Public Health Goes Back to School

As the world continues to marshal forces against Ebola, fight a global obesity epidemic, and make progress in the battle against HIV/AIDS, malaria, and other communicable diseases, a cadre of scientific reinforcements has arrived. More than 650 students begin studies at the Mailman School this week, including the largest Master’s in Public Health (MPH) class in the school's history.

In addition to the record-setting MPH class, the school welcomes its first students in a new Master in Health Administration (MHA) curriculum—a program tailored for the health care landscape brought on by the Affordable Care Act, among other influences. Mailman School students will also begin degree study for Master of Science and doctoral degrees in the school’s six academic departments.

"I’m seldom as optimistic as I am at the start of the academic year," wrote Dean Fried in an email to the Mailman community. The promise of the semester is suffused with energy and opportunities."

Dean Fried’s sentiment is shared by the new students. While they bring a diversity of backgrounds and talents to their rigorous coursework, they uniformly recognize this pivotal moment in the evolving public health narrative.

Juan Figueroa, an MPH student in population and family health with a passion for computer programming, spent his summer coding as the lead designer on EnViron, an eco-oriented game that envisions a better future for the planet. A recipient of the school’s Latino Fellowship, Figueroa intends to translate his computer skills “to educate people about health.”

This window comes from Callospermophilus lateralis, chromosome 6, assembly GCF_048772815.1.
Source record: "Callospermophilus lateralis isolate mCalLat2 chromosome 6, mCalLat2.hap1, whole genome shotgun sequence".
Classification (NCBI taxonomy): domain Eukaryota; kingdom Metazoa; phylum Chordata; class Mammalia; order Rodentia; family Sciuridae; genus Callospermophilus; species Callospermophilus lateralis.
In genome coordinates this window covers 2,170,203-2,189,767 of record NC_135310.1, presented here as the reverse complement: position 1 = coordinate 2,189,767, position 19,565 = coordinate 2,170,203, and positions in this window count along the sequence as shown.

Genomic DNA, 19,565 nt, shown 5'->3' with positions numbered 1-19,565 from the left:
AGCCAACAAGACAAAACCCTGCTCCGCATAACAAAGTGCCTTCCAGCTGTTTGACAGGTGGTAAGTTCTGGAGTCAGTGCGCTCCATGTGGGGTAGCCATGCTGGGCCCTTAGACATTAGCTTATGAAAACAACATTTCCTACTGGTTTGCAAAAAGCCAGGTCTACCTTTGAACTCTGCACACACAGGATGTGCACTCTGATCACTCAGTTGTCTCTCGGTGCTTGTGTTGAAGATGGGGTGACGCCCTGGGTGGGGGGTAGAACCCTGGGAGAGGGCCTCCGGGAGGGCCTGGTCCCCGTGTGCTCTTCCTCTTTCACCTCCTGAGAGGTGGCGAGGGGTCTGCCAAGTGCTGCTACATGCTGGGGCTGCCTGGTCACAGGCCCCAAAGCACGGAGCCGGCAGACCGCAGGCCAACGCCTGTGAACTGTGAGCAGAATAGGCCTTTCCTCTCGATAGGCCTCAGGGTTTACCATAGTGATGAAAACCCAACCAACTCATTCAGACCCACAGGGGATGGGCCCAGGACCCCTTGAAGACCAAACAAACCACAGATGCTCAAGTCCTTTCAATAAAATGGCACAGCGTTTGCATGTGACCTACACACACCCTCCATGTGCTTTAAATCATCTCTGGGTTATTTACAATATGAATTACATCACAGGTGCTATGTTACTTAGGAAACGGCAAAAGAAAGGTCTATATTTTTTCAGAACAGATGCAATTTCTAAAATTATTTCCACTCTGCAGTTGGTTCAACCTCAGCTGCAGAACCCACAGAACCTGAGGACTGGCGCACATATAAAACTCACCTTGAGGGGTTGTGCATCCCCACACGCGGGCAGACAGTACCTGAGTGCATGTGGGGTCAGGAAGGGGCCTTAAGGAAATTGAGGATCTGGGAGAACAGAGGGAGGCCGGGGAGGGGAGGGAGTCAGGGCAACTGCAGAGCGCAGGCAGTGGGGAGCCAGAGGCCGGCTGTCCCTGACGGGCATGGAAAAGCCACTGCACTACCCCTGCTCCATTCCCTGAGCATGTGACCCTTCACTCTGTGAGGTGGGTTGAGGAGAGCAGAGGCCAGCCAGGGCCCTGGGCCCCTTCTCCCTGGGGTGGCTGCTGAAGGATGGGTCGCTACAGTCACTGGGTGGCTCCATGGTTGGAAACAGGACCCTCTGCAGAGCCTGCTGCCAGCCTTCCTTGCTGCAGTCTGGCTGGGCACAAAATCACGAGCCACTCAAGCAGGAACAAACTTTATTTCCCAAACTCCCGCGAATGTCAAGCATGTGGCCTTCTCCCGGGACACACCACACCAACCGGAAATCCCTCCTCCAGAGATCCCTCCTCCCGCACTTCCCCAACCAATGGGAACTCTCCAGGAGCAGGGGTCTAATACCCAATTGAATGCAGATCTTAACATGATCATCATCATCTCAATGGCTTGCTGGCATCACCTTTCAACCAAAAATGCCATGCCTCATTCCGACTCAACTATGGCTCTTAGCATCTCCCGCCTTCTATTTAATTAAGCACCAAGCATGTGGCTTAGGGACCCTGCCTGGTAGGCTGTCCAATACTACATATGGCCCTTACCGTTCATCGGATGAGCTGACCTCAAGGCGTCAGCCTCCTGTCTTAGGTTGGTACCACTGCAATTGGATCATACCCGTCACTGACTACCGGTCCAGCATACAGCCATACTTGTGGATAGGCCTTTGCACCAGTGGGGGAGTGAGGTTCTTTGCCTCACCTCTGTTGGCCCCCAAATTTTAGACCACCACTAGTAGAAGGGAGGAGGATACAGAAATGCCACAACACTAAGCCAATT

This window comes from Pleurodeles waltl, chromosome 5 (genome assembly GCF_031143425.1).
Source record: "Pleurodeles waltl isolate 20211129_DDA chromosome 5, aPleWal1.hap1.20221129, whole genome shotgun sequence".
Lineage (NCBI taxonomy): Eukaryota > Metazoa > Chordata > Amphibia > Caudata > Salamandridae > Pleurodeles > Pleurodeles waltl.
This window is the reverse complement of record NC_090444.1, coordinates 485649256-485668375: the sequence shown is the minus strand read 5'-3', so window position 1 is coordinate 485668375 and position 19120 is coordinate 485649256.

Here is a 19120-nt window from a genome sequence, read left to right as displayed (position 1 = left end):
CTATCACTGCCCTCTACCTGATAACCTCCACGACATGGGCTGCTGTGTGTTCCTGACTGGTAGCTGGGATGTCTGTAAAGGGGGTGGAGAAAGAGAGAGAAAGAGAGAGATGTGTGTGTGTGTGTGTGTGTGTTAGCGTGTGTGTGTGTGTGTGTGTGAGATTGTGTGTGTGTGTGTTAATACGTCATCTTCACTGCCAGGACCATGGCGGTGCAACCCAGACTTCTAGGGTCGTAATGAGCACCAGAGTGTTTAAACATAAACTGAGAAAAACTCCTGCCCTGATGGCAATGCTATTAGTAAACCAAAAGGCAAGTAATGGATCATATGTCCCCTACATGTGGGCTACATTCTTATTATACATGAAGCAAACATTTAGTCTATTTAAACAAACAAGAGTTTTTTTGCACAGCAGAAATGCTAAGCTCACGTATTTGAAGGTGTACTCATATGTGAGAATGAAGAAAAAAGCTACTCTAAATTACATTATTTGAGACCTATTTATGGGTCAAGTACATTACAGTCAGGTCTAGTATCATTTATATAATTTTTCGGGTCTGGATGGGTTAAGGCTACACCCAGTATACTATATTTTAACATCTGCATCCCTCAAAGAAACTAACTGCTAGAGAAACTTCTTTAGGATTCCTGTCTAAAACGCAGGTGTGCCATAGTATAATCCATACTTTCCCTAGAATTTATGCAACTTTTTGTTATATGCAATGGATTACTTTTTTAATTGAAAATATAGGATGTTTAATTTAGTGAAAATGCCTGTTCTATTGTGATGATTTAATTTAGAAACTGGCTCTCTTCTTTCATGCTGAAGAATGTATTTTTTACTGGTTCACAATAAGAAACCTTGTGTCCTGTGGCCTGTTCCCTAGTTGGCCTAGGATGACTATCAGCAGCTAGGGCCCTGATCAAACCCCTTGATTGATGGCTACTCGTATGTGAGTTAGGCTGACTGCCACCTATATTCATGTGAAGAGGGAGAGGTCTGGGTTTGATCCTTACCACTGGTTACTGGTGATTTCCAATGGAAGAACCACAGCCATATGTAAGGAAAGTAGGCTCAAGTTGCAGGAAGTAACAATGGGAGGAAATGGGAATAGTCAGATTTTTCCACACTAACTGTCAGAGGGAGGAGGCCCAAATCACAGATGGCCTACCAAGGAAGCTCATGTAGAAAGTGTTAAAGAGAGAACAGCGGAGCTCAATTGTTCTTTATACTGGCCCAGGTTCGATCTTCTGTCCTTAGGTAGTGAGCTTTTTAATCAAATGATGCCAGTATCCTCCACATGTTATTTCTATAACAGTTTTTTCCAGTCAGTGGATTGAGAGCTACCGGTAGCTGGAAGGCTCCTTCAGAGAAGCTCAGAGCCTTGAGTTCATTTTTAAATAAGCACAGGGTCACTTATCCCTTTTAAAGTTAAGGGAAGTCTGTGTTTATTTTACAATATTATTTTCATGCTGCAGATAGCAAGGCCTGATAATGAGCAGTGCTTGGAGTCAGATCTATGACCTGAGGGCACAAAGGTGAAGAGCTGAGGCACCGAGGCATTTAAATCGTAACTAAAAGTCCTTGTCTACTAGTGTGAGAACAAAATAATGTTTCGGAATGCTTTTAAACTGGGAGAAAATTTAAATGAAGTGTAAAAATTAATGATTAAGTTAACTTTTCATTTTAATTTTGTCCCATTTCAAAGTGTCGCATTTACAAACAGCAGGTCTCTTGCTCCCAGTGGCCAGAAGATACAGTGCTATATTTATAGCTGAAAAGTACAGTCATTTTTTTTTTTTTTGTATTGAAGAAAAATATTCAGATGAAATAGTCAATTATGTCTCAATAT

Father-son duo Kenneth and Richard Stein are pursuing Executive MPH degrees. Like his father, Richard Stein earned an undergraduate degree at Columbia before embarking on a medical education. "Part of it is the intellectual pursuit at a university we both love," he said. "And part of it is meeting other people who are actively trying to improve public health." While Richard is interested in urban health, Kenneth hopes to learn more about global health. In particular, Kenneth has an eye on expanding his nonprofit Crutches 4 Kids, which provides crutches, canes, and walkers to children in low-income countries.

Annette Rabinovich is part of the pioneering MHA class. A former researcher at the NYU Langone Medical Center, she seeks a strategic role in shaping the health care system. The MHA program combines intensive training in leadership and management with a broad introduction to public health, health policy, and health care systems, which is, in Rabinovich’s words, "a perfect match to my interest in restructuring health systems."

As a personal trainer, Kristen Meister saw many of her clients struggle with making long-term behavior changes. The former champion high jumper now has her sights set on understanding "societal factors [that] predispose certain populations to poor health behavior," as she pursues an MPH in sociomedical sciences.

During his time administering Columbia’s Summer Public Health Scholar Program, Daniel Carrion, who had a MPH in environmental health sciences, received no shortage of encouragement to continue his studies. But he wasn’t moved to apply until he learned about the school’s climate and health program.

Now pursuing a PhD in environmental health sciences, Carrion sees the speed of climate change as indicative of this watershed moment in the discipline of public health. “We need to get on it, yesterday.”

This article originally appeared on the Mailman School of Public Health website.